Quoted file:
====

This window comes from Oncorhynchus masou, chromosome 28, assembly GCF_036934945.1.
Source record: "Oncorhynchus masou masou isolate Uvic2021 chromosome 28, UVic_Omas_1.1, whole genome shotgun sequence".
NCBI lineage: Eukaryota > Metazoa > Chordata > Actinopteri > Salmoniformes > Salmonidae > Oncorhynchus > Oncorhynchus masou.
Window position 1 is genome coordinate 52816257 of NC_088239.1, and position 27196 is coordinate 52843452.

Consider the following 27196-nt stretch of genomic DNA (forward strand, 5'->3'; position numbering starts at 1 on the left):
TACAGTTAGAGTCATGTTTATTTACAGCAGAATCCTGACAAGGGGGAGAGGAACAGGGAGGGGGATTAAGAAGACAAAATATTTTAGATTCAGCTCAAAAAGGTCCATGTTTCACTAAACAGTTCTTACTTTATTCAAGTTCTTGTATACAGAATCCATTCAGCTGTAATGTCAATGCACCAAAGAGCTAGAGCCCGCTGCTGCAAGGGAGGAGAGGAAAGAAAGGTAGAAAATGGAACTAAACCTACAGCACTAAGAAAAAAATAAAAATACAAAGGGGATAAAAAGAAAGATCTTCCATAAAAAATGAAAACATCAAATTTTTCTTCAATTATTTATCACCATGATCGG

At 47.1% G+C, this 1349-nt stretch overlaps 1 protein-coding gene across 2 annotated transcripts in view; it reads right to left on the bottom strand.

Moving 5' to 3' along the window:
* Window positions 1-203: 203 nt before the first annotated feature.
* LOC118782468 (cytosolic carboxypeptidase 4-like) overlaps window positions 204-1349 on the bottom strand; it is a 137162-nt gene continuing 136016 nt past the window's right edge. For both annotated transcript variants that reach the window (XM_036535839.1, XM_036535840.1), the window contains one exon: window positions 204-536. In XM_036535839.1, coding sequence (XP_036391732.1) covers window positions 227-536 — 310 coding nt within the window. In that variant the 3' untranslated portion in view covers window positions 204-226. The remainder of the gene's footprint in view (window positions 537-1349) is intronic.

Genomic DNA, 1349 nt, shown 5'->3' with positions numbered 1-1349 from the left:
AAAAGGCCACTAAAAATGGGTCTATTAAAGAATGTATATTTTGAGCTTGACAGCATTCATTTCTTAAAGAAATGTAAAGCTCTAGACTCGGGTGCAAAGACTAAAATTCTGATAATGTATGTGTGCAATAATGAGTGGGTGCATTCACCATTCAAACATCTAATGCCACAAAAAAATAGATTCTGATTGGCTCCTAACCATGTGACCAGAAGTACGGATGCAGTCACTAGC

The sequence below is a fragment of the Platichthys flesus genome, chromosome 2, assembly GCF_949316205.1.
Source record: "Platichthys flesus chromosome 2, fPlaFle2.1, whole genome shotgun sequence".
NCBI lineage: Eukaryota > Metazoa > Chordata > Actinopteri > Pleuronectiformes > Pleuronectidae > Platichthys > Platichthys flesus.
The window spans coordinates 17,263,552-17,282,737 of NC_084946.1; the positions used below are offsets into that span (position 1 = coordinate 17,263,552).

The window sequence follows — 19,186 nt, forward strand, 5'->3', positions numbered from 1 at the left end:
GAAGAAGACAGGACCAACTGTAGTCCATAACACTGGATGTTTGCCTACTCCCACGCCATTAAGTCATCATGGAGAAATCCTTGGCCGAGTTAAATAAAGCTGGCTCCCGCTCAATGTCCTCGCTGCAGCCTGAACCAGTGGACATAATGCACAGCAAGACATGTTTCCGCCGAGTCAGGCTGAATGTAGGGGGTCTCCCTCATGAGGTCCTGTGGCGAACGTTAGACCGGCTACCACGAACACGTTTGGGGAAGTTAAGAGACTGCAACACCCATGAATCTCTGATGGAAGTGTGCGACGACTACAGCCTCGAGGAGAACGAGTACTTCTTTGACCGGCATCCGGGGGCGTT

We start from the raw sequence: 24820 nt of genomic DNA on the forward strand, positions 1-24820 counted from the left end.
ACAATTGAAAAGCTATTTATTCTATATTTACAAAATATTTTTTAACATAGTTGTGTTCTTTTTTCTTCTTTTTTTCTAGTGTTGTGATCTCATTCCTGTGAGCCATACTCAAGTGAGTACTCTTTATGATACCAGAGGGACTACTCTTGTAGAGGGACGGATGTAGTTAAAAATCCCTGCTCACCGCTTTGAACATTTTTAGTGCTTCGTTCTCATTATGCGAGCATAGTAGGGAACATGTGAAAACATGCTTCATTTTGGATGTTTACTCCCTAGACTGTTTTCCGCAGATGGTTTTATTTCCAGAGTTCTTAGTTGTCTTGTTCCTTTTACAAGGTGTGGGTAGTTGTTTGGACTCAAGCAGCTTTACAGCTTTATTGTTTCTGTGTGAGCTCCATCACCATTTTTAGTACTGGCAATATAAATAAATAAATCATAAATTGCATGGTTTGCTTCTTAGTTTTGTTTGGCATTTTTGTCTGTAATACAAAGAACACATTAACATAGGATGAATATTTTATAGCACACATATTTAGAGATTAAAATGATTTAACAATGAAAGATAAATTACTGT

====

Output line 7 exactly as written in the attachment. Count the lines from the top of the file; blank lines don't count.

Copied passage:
At 47.1% G+C, this 1349-nt stretch overlaps 1 protein-coding gene across 2 annotated transcripts in view; it reads right to left on the bottom strand.